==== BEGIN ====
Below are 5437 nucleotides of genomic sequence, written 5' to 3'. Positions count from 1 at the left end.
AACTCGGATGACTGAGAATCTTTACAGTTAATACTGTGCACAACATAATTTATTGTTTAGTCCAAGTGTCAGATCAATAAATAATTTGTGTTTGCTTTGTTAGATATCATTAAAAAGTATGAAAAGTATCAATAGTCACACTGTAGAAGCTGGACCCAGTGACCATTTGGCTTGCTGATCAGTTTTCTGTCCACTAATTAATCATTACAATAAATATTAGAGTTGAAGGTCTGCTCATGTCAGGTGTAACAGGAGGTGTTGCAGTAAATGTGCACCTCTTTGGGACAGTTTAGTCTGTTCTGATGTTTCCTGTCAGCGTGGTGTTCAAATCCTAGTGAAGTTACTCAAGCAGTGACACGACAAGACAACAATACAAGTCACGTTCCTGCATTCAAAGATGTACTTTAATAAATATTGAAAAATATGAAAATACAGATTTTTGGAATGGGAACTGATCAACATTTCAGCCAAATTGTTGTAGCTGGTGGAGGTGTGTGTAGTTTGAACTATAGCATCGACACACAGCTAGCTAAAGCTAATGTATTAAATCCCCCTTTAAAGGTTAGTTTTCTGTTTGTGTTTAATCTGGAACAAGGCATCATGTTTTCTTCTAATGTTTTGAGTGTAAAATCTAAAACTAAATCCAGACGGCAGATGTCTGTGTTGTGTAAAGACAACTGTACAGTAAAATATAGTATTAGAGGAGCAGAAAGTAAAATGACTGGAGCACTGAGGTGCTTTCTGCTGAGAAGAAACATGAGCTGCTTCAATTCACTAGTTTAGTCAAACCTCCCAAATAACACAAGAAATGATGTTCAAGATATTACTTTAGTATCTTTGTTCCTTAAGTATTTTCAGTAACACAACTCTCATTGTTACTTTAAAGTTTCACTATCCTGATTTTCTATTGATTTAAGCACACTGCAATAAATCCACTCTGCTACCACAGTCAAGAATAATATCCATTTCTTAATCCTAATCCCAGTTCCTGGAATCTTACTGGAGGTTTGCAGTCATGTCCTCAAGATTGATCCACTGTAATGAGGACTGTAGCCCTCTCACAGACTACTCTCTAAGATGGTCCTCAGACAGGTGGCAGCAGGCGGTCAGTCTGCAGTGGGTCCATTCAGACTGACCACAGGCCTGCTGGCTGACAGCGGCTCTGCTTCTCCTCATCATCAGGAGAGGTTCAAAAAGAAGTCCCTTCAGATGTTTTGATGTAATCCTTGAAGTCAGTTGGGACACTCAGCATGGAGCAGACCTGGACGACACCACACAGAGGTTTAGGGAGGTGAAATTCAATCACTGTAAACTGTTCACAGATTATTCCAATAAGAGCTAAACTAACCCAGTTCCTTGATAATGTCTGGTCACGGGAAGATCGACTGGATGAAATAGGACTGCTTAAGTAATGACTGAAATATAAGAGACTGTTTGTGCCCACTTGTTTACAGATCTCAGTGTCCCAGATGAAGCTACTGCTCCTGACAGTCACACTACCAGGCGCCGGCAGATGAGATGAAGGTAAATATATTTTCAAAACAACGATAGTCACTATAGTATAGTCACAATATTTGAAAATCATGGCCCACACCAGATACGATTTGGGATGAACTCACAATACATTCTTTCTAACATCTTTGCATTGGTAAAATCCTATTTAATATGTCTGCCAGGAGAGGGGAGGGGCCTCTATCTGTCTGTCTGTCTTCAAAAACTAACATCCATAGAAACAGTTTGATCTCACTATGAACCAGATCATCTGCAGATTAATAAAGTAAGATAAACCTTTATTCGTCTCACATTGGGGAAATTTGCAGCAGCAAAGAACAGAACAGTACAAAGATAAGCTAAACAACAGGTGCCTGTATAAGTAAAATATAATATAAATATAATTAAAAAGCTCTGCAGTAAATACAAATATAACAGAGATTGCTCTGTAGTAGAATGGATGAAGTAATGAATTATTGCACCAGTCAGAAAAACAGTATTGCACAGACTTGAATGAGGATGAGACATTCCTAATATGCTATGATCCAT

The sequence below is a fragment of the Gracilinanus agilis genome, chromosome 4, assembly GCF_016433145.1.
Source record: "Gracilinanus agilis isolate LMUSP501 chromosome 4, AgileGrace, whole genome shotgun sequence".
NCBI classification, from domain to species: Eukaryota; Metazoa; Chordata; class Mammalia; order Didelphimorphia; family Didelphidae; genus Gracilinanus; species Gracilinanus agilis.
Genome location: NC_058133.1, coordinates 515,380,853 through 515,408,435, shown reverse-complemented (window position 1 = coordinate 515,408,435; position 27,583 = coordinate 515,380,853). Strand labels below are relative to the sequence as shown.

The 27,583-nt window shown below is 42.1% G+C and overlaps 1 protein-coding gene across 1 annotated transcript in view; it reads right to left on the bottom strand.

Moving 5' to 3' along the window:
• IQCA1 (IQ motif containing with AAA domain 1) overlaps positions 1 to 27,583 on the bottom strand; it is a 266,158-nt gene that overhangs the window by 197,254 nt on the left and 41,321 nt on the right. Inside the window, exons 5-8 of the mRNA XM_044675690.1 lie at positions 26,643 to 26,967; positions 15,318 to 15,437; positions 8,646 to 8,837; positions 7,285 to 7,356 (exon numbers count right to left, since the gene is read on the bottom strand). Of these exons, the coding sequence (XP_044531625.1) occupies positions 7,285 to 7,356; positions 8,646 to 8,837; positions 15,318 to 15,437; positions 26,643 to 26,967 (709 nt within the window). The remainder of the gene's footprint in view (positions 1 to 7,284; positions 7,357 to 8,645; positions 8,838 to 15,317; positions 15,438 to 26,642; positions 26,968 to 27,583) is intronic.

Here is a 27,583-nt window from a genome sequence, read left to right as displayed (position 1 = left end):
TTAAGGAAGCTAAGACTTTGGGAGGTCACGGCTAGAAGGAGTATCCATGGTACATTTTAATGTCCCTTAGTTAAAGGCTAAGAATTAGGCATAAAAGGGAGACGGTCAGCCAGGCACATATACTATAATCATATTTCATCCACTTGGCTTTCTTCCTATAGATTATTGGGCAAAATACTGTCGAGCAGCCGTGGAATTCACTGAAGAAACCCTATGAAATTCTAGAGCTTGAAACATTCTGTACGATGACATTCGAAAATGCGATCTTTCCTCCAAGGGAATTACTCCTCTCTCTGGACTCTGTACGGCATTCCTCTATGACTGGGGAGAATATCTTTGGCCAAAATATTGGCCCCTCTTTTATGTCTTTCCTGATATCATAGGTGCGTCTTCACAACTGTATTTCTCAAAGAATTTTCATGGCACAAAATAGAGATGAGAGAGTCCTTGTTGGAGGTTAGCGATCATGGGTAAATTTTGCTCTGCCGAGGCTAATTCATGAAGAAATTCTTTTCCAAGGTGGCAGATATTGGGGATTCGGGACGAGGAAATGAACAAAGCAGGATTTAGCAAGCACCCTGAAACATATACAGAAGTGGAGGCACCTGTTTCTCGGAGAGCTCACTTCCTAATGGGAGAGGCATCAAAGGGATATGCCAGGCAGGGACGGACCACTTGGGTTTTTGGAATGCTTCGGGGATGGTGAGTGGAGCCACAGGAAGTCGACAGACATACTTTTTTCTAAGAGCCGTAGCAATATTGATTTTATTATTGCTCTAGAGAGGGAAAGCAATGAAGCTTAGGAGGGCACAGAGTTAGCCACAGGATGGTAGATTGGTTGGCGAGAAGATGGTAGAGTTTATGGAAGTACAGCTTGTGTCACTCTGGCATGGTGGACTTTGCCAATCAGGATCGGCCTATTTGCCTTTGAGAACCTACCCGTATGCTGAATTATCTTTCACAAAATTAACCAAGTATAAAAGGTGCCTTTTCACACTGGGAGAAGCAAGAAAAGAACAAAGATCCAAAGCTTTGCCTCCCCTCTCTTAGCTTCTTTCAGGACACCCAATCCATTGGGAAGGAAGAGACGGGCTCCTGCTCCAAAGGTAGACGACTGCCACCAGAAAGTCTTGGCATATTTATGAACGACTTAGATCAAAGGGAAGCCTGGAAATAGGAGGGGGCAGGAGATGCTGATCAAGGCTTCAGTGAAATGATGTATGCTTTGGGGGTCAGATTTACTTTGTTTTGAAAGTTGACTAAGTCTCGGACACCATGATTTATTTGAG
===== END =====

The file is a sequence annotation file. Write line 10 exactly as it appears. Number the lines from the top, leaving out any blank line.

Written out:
Here is a 27,583-nt window from a genome sequence, read left to right as displayed (position 1 = left end):